Arts of Hamlet


The Hamlet and His Mother; The Closet Scene is an oil on canvas painting by Richard Dadd, done in 1846. It is currently held in Yale Center for British Art.

The image represents the conversation Hamlet had with Gertrude in the Queen’s chamber, when Hamlet sees the ghost of his father in Act III, scene iv, lines 2499-2529:

Enter the Ghost in his nightgown.

Hamlet. A king of shreds and patches!
Save me and hover o’er me with your wings,
You heavenly guards! What would your gracious figure?

Gertrude. Alas, he’s mad!

Hamlet. Do you not come your tardy son to chide,
That, laps’d in time and passion, lets go by
Th’ important acting of your dread command?
O, say!

Father’s Ghost. Do not forget. This visitation
Is but to whet thy almost blunted purpose.
But look, amazement on thy mother sits.
O, step between her and her fighting soul
Conceit in weakest bodies strongest works.
Speak to her, Hamlet.

Hamlet. How is it with you, lady?

Gertrude. Alas, how is’t with you,
That you do bend your eye on vacancy,
And with th’ encorporal air do hold discourse?
Forth at your eyes your spirits wildly peep;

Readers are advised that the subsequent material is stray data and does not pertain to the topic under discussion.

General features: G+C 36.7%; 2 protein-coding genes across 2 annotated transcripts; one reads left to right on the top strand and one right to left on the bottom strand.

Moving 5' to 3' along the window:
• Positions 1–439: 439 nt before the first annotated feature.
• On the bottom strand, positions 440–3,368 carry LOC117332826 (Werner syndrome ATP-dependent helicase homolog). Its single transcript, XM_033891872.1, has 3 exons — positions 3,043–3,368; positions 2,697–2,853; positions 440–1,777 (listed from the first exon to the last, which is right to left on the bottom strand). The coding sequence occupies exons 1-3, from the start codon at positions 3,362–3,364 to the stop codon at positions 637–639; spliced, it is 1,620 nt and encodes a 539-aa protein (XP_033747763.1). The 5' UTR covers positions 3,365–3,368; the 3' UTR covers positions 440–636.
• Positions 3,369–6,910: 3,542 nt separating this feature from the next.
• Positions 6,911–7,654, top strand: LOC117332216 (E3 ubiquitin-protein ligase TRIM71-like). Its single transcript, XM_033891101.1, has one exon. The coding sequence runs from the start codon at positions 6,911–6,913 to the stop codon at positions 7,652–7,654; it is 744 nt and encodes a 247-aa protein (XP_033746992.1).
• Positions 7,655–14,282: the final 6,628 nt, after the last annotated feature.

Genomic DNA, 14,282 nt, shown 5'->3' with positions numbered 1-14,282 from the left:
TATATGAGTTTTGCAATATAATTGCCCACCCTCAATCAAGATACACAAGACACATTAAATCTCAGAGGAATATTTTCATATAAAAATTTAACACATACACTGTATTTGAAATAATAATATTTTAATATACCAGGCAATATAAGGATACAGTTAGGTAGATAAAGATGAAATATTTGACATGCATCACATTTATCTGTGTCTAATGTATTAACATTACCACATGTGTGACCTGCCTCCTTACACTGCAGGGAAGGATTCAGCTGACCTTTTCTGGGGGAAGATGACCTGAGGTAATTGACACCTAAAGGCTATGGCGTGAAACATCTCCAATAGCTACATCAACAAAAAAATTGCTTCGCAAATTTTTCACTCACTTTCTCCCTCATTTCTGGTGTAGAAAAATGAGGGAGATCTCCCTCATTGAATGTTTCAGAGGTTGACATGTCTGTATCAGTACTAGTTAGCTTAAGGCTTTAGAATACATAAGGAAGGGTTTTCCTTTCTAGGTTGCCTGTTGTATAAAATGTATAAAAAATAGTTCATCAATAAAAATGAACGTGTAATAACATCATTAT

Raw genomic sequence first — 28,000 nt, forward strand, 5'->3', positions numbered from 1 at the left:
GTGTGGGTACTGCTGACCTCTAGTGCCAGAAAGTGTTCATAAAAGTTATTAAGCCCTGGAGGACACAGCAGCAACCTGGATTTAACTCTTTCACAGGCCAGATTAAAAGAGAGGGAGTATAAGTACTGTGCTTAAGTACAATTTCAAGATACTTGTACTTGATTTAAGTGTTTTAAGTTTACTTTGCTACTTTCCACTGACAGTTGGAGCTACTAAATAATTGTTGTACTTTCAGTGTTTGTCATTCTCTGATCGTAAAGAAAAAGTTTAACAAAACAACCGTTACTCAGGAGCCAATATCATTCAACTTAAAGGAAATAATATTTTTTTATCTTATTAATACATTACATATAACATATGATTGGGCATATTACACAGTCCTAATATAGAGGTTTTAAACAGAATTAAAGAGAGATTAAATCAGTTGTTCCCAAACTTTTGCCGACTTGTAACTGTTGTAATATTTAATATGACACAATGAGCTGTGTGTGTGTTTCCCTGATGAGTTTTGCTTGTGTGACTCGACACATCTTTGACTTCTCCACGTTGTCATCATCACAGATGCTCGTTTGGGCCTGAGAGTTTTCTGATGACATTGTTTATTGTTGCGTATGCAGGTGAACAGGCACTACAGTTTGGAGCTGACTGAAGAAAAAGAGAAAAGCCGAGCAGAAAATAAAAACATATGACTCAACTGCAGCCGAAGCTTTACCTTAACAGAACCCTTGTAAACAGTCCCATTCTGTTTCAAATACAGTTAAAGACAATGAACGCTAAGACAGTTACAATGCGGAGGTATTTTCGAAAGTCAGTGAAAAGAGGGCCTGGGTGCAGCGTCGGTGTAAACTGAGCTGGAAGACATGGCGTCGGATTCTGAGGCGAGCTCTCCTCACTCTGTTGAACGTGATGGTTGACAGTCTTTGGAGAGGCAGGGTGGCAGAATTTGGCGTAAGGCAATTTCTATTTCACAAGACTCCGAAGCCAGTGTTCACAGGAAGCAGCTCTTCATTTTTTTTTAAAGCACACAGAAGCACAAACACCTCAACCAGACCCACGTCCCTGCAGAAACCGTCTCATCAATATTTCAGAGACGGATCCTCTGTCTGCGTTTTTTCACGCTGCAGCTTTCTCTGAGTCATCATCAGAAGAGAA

And, as the sleeping soldiers in th’ alarm,
Your bedded hairs, like life in excrements,
Start up and stand an end. O gentle son,
Upon the heat and flame of thy distemper
Sprinkle cool patience! Whereon do you look?

Hamlet. On him, on him! Look you how pale he glares!
His form and cause conjoin’d, preaching to stones,
Would make them capable.- Do not look upon me,
Lest with this piteous action you convert
My stern effects. Then what I have to do
Will want true colour- tears perchance for blood.

Gertrude’s expression is frightened and confused, and her body language conveys a sense of vulnerability. Hamlet, on the other hand, looks anxious and restless. His black hair and clothing contrasts strongly with his pale skin, which emphasizes his craziness and shock at seeing the ghost. Gertrude dresses in white and red, making her the more innocent and pure figure between the two. Her hands are gripping each other in a praying position. She has a resemblance to Mary, while Hamlet seems to be on the side of the devils. The painting quite accurately portrays the scene through their vivid facial expressions. Hamlet looks like his nerves are as tight as violin strings and he is running purely on madness. The protruding, coal black sword by Hamlet’s side adds a sense of danger to the scene. The atmosphere of the scene foreshadows doom of the two in the near future.

Picture from: Wikimedia Commons


Leave a Reply

Fill in your details below or click an icon to log in: Logo

You are commenting using your account. Log Out /  Change )

Google+ photo

You are commenting using your Google+ account. Log Out /  Change )

Twitter picture

You are commenting using your Twitter account. Log Out /  Change )

Facebook photo

You are commenting using your Facebook account. Log Out /  Change )

Connecting to %s